• better quality and lower bitrates compared to MP3
  • different types of AAC exist (LC AAC, HE AAC, HE AAC v2, etc.)
  • HE AAC uses spectral band replication (high frequencies are removed and calculated from lower frequencies, see SBR), HE AAC v2 adds a parametric stereo method (stereo audio is created out of a mono signal, see PS) - don't use HE AAC for higher bitrates!
  • heavily patented: a patent license is required for all manufacturers or developers of AAC codecs
  • suggested bitrate for podcasts: 64/80kbps for stereo, 40/48kbps for mono audio
Opus: (description, official page)
  • the latest and most advanced open source/patent free audio codec
  • supported by all major web browsers (WebRTC), desktop audio players and on Android 5+, no native iOS support
  • separate speech (SILK) and music (CELT) codec, which makes it especially interesting for podcasters
  • performs well also at very low bitrates
  • suggested bitrate for podcasts: 56/64kbps for stereo, 32/40kbps for mono audio
FLAC: Free Lossless Audio Codec (description, official page)
  • ideal format for archiving
  • lossless compression, no information is lost
  • flac files are typically reduced to 40-60% of their original size
  • very fast encoding and decoding
  • open source and patent free

All formats listed here support common metadata tags, including Chapter Marks / Enhanced Podcasts. However, the support for chapters depends on the used audio player, for details please see Which Media Players Support Chapter Marks.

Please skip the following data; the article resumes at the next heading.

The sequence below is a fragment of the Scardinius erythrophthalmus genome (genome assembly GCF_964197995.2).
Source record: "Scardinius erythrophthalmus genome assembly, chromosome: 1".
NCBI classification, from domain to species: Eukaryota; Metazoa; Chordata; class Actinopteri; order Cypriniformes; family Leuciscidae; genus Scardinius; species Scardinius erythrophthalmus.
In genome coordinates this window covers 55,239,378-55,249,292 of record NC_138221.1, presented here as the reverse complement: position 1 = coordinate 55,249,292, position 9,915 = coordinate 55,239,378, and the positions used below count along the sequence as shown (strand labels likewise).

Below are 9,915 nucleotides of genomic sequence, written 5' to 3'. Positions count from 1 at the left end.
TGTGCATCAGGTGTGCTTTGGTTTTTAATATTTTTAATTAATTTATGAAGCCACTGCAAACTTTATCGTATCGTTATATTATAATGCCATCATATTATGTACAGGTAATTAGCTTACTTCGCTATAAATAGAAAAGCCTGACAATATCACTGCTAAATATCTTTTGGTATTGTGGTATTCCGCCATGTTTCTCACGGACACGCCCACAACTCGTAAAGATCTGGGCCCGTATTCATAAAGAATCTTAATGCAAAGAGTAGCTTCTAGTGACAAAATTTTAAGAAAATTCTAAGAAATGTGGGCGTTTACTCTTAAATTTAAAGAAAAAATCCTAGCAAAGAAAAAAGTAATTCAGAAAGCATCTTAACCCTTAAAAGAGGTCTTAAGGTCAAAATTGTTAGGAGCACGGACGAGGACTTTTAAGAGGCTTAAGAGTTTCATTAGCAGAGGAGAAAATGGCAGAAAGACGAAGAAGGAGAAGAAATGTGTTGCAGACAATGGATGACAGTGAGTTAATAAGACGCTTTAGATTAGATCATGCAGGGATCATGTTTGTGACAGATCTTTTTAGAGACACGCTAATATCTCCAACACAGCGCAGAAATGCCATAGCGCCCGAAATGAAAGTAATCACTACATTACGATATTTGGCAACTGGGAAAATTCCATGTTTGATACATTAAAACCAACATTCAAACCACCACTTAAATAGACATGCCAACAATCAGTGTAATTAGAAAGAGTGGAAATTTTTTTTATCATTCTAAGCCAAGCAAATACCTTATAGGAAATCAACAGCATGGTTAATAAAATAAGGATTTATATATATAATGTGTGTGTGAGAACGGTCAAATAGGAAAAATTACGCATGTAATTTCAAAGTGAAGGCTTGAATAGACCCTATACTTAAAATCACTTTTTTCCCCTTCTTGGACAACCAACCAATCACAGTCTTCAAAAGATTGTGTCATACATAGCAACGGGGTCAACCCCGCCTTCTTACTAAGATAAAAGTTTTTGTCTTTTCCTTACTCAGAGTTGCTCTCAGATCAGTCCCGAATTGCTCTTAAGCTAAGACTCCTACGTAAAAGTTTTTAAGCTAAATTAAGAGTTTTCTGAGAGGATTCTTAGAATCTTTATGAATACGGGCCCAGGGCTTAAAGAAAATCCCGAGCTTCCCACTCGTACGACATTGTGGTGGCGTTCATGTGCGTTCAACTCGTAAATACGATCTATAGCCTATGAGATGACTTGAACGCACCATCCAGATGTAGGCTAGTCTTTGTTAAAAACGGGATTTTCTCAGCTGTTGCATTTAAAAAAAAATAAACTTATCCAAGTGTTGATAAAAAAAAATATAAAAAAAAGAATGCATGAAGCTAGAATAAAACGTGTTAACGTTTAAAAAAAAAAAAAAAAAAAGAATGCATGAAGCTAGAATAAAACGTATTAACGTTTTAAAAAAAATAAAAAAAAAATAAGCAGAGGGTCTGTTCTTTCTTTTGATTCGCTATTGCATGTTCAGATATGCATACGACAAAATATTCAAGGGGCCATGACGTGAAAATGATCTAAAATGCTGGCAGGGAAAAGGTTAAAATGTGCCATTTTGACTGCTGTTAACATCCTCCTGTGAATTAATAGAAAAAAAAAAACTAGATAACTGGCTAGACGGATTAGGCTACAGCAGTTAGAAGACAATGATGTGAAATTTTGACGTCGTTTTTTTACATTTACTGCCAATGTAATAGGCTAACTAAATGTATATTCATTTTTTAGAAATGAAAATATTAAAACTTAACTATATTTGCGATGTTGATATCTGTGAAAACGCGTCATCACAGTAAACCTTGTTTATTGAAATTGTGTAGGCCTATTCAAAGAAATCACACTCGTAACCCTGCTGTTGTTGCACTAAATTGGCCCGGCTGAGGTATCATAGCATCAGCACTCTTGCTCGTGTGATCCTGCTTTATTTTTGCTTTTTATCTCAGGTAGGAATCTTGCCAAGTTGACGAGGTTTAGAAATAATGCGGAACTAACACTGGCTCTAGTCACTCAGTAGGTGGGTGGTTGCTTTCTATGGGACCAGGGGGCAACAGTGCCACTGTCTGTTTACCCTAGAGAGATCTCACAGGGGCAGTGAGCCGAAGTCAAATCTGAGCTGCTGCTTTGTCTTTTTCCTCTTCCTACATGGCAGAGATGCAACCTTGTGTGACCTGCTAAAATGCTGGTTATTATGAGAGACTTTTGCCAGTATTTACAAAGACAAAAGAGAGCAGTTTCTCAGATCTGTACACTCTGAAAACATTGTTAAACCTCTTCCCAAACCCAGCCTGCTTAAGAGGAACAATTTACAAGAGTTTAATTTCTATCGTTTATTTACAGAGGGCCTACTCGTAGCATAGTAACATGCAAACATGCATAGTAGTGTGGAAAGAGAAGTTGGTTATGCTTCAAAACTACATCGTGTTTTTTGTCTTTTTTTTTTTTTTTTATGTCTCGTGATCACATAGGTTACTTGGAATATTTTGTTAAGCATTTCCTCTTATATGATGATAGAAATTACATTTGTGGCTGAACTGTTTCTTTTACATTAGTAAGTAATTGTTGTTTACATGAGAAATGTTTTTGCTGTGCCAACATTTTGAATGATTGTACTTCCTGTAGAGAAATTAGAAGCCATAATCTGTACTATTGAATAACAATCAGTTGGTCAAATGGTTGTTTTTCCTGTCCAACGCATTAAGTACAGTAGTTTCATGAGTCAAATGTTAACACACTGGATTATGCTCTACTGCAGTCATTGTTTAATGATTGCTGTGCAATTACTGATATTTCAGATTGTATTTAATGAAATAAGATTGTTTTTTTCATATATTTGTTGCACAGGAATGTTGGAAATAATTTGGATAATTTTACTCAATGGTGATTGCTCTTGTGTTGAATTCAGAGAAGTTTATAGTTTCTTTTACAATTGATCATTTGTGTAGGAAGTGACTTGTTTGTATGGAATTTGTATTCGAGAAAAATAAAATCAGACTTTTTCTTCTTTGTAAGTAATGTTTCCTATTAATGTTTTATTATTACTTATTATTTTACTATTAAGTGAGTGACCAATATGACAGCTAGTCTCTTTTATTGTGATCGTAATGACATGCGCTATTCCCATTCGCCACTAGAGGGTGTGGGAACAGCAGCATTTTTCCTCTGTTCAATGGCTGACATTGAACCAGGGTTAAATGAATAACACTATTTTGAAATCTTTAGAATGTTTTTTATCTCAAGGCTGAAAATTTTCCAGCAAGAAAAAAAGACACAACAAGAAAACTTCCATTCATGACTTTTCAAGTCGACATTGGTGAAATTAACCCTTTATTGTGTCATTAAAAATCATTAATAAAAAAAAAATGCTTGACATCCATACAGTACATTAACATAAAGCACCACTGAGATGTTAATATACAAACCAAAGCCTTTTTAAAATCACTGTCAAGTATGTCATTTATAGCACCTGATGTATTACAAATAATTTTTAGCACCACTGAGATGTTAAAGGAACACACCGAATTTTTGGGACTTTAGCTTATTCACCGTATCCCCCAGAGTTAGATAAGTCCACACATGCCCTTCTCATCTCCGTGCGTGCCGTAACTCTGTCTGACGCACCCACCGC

A detailed discussion about audio formats for podcasts in German can be found in the podcast episode LS018 Audioformate für Podcasts.

Audio Examples at various Bitrates

We created one mono and one stereo audio example file encoded in MP3 (constant bitrate), in AAC and in Opus to compare the audio quality at low bitrates.
You will need a recent Firefox or Chrome browser to listen to all example files.

Because it's very hard to hear any artifacts at higher bitrates, we did not include high bitrate audio files.
More details about these audio examples (encoder parameters, subjective impressions, etc.) are available in the comments of the following G+ post:
Audio Examples: MP3 vs. AAC/M4A vs. Opus.

1. Stereo Example:
This stereo file from Bits of Berlin starts with a music intro, then contains female and male speakers. Click on the links to download or play the audio files.
Uncompressed WAV audio source: WAV audio

MP3 AAC Opus
96kbps (42MB/h) mp3 m4a opus
64kbps (28MB/h) mp3 m4a opus
48kbps (21MB/h) mp3 m4a opus
32kbps (14MB/h) mp3 m4a opus
24kbps (11MB/h) mp3 m4a opus
16kbps (7MB/h) mp3 m4a opus
12kbps (5MB/h) mp3 m4a opus
6kbps (3MB/h) mp3 opus

2. Mono Example:
This mono file from Bits of Berlin contains female and male speakers. Click on the links to download or play the audio files.
Uncompressed WAV audio source: WAV audio

MP3 AAC Opus
64kbps (28MB/h) mp3 m4a opus
48kbps (21MB/h) mp3 m4a opus
32kbps (14MB/h) mp3 m4a opus
24kbps (11MB/h) mp3 m4a opus
16kbps (7MB/h) mp3 m4a opus
12kbps (5MB/h) mp3 m4a opus
6kbps (3MB/h) mp3 opus

For a more detailed and scientific comparison of various codecs at different bitrates see List of Codec Listening Tests.


If you want to reach every old device out there and maintain only one file format, then use MP3 (CBR - constant bitrate encoding). It is not the most advanced codec, but everything supports it.

Additionally it may be advantageous to offer your audio in AAC and Opus.
AAC is the standard on all Apple and broadcast devices, used for Apples Enhanced Podcasts and shows good performance especially at low bitrates (HE AAC).
Opus is the most advanced and latest open source audio codec and is supported by all major browsers, which makes it especially interesting for HTML5 podcast web players (high quality at lowest possible bitrate).

Finally, if you also want to archive an original version of your audio, use FLAC, ALAC or just PCM (WAV, AIFF).